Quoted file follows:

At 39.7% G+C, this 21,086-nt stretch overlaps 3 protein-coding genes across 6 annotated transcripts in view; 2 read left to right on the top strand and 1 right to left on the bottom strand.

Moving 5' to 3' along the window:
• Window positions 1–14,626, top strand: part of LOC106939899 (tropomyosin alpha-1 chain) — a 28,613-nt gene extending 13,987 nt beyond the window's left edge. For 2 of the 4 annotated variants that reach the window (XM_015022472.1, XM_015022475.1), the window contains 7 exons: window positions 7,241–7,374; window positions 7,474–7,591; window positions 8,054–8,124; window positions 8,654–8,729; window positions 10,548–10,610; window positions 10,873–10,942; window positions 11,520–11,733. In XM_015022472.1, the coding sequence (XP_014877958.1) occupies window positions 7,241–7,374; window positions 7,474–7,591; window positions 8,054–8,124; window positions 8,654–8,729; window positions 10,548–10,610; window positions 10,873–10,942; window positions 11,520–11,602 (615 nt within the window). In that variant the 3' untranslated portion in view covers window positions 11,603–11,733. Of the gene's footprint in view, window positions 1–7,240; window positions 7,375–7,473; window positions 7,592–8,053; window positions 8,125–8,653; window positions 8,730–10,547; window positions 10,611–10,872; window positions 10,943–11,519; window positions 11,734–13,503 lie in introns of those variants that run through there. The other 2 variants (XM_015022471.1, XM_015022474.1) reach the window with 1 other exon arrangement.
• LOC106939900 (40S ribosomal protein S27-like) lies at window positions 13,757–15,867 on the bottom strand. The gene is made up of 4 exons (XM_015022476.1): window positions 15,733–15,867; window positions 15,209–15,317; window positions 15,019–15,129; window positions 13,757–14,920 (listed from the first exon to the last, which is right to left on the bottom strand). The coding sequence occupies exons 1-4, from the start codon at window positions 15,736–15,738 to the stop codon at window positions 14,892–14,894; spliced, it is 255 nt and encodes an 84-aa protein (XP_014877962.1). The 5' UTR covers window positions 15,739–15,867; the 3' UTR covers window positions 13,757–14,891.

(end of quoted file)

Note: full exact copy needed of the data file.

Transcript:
At 39.7% G+C, this 21,086-nt stretch overlaps 3 protein-coding genes across 6 annotated transcripts in view; 2 read left to right on the top strand and 1 right to left on the bottom strand.

Moving 5' to 3' along the window:
• Window positions 1–14,626, top strand: part of LOC106939899 (tropomyosin alpha-1 chain) — a 28,613-nt gene extending 13,987 nt beyond the window's left edge. For 2 of the 4 annotated variants that reach the window (XM_015022472.1, XM_015022475.1), the window contains 7 exons: window positions 7,241–7,374; window positions 7,474–7,591; window positions 8,054–8,124; window positions 8,654–8,729; window positions 10,548–10,610; window positions 10,873–10,942; window positions 11,520–11,733. In XM_015022472.1, the coding sequence (XP_014877958.1) occupies window positions 7,241–7,374; window positions 7,474–7,591; window positions 8,054–8,124; window positions 8,654–8,729; window positions 10,548–10,610; window positions 10,873–10,942; window positions 11,520–11,602 (615 nt within the window). In that variant the 3' untranslated portion in view covers window positions 11,603–11,733. Of the gene's footprint in view, window positions 1–7,240; window positions 7,375–7,473; window positions 7,592–8,053; window positions 8,125–8,653; window positions 8,730–10,547; window positions 10,611–10,872; window positions 10,943–11,519; window positions 11,734–13,503 lie in introns of those variants that run through there. The other 2 variants (XM_015022471.1, XM_015022474.1) reach the window with 1 other exon arrangement.
• LOC106939900 (40S ribosomal protein S27-like) lies at window positions 13,757–15,867 on the bottom strand. The gene is made up of 4 exons (XM_015022476.1): window positions 15,733–15,867; window positions 15,209–15,317; window positions 15,019–15,129; window positions 13,757–14,920 (listed from the first exon to the last, which is right to left on the bottom strand). The coding sequence occupies exons 1-4, from the start codon at window positions 15,736–15,738 to the stop codon at window positions 14,892–14,894; spliced, it is 255 nt and encodes an 84-aa protein (XP_014877962.1). The 5' UTR covers window positions 15,739–15,867; the 3' UTR covers window positions 13,757–14,891.